The Revolutionary Nature of Learning Torah
This weekend marks the solemn conclusion of Deuteronomy and the joyous beginning of Genesis as we celebrate the holiday of Simhat Torah. Far from simply being about children, Hershey bars, and caramel apples, it is a time to reflect on committing and recommitting ourselves to words of Torah. Professor Ed Greenstein of Tel Aviv University laments the pediatric focus of this holiday. He writes, “Simhat Torah should develop into a stimulus to mature Jews to reconsider the study of Torah, or at least to take Torah seriously. What are all those lawyers, teachers, doctors, accountants and the rest of them dancing with Torah for anyway? [Learning Torah] enables us to see the many levels of serious themes in which the Bible deals. More than ever are we capable of penetrating to deeper reaches of the biblical psyche” (Strassfeld, The Jewish Holidays, 155). This journey to which Greenstein alludes however begins with a commitment to learn and the desire to question. Through inner and outer engagement, Torah refreshes itself anew and we, as students, reap its fruits daily. In this spirit, a particularly beautiful teaching is offered by Rabbi Levi Ben Gershom (also known by the acronym of his initials, Ralbag; a prolific bible commentator who lived in fourteenth-century France) at the conclusion of the book of Deuteronomy.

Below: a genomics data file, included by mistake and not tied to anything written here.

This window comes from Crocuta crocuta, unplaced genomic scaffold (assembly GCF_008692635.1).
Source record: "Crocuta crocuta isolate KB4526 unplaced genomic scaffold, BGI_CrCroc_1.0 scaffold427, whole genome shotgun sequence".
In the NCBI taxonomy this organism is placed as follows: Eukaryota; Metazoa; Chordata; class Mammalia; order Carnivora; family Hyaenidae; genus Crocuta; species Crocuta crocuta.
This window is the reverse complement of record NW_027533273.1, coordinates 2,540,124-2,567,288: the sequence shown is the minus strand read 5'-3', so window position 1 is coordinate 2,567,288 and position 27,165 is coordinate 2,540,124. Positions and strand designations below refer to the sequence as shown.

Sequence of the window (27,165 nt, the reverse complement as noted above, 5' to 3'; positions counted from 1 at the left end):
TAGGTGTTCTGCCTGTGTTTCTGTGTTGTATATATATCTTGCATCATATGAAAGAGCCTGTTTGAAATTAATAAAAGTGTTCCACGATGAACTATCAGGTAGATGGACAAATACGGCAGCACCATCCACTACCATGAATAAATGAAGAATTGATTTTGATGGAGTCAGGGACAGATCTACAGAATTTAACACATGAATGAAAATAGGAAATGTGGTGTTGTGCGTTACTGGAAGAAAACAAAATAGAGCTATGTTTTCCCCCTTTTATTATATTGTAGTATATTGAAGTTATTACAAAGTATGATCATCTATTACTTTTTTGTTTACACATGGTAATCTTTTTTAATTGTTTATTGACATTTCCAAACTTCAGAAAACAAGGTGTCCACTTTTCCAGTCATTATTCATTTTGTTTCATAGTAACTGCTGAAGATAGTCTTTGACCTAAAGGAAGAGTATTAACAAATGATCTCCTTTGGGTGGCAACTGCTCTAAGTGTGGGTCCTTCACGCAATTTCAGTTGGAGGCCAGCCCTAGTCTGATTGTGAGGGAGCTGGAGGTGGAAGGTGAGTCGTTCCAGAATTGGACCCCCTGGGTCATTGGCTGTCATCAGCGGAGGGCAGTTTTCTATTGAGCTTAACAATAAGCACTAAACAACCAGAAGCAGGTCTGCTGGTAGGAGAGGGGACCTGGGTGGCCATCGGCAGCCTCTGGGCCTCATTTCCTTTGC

Addressing himself to the latter part of the verse, “Moses was buried in the valley in the land of Moab opposite Beit Peor and no one knows the burial place to this very day” (Deuteronomy 34:6), Ralbagqueries as to the secretive nature of Moses’ burial. What is the import of such a rite? Why must the burial be hidden from the eyes of Moses’ own flock? In a deeply sensitive interpretation, he offers three reasons for this cryptic rite. First, Ralbag explains that God was concerned that people would turn Moses’ resting place into a devotional site and in turn, transform Moses into a deity. The prooftext for this reason may be found in the expression “opposite Beit Peor” — for we know the Israelites engaged in idolatry in Peor and so the burial site is more than strategic, it is ripe with meaning. Second, our commentator points out that burial involves a degree of humiliation. God sought to protect Moses from humiliation. And so Ralbag roots this explanation in the phrase “va’gai,” “in the valley.” Linguistically, he connects the Hebrew gai to ge’ut “pride” so as to say that God buried him with pride. Third, Ralbag hints at an important aspect of leadership. He explains that just as Moses was separated from others in life, so too was he separate in death. Thus, Rabbi Levi Ben Gershom offers a unique window into the divine sensitivity and love for one of God’s treasured servants.
Still, of all the reasons cited by Ralbag, I, as a teacher and student of Torah, am most deeply moved by his lesson in leadership. To learn Torah is to be a revolutionary in today’s hurried world. Just as God separates Moses, and that distinction brings with it not only the gift of leadership but also its concomitant share of loneliness, so too the learning of Torah. While immersing one’s self in the study of Torah enriches one’s life, it also makes one keenly aware of the yawning divide between the world in which we live and the ideal expressed by Torah. May this coming Simhat Torah be an opportunity for all of us to become leaders in learning.
Shabbat Shalom and Hag Sameah,
Rabbi Matthew L. Berkowitz
The publication and distribution of A Taste of Torah are made possible by a generous grant from Sam and Marilee Susi.